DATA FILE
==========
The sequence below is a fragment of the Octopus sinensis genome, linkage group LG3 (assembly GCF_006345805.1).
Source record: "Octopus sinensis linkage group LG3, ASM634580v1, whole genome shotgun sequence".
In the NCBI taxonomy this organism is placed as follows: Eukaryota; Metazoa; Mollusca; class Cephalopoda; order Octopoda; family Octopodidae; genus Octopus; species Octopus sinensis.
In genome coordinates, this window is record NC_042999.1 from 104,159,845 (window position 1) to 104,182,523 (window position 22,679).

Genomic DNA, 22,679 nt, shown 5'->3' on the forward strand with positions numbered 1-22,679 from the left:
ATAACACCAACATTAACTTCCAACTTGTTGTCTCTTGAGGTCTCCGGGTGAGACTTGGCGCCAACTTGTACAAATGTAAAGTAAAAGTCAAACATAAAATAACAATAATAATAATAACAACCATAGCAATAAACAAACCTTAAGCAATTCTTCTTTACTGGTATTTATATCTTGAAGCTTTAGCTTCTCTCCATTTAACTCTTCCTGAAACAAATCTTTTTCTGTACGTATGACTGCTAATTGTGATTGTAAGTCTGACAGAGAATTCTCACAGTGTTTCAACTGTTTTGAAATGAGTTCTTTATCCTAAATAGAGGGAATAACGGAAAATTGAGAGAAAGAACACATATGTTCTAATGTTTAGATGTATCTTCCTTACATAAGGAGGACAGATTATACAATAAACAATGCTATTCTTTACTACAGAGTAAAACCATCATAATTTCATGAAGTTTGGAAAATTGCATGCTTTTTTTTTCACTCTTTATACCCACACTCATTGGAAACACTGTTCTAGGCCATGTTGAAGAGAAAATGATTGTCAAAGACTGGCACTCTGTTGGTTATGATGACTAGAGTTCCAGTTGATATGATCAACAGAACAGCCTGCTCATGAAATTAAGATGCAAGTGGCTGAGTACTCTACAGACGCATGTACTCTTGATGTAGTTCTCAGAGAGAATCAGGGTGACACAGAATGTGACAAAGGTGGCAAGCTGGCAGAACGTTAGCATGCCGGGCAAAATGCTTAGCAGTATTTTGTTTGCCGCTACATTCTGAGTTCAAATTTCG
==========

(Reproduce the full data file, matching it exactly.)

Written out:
The sequence below is a fragment of the Octopus sinensis genome, linkage group LG3 (assembly GCF_006345805.1).
Source record: "Octopus sinensis linkage group LG3, ASM634580v1, whole genome shotgun sequence".
In the NCBI taxonomy this organism is placed as follows: Eukaryota; Metazoa; Mollusca; class Cephalopoda; order Octopoda; family Octopodidae; genus Octopus; species Octopus sinensis.
In genome coordinates, this window is record NC_042999.1 from 104,159,845 (window position 1) to 104,182,523 (window position 22,679).

Genomic DNA, 22,679 nt, shown 5'->3' on the forward strand with positions numbered 1-22,679 from the left:
ATAACACCAACATTAACTTCCAACTTGTTGTCTCTTGAGGTCTCCGGGTGAGACTTGGCGCCAACTTGTACAAATGTAAAGTAAAAGTCAAACATAAAATAACAATAATAATAATAACAACCATAGCAATAAACAAACCTTAAGCAATTCTTCTTTACTGGTATTTATATCTTGAAGCTTTAGCTTCTCTCCATTTAACTCTTCCTGAAACAAATCTTTTTCTGTACGTATGACTGCTAATTGTGATTGTAAGTCTGACAGAGAATTCTCACAGTGTTTCAACTGTTTTGAAATGAGTTCTTTATCCTAAATAGAGGGAATAACGGAAAATTGAGAGAAAGAACACATATGTTCTAATGTTTAGATGTATCTTCCTTACATAAGGAGGACAGATTATACAATAAACAATGCTATTCTTTACTACAGAGTAAAACCATCATAATTTCATGAAGTTTGGAAAATTGCATGCTTTTTTTTTCACTCTTTATACCCACACTCATTGGAAACACTGTTCTAGGCCATGTTGAAGAGAAAATGATTGTCAAAGACTGGCACTCTGTTGGTTATGATGACTAGAGTTCCAGTTGATATGATCAACAGAACAGCCTGCTCATGAAATTAAGATGCAAGTGGCTGAGTACTCTACAGACGCATGTACTCTTGATGTAGTTCTCAGAGAGAATCAGGGTGACACAGAATGTGACAAAGGTGGCAAGCTGGCAGAACGTTAGCATGCCGGGCAAAATGCTTAGCAGTATTTTGTTTGCCGCTACATTCTGAGTTCAAATTTCG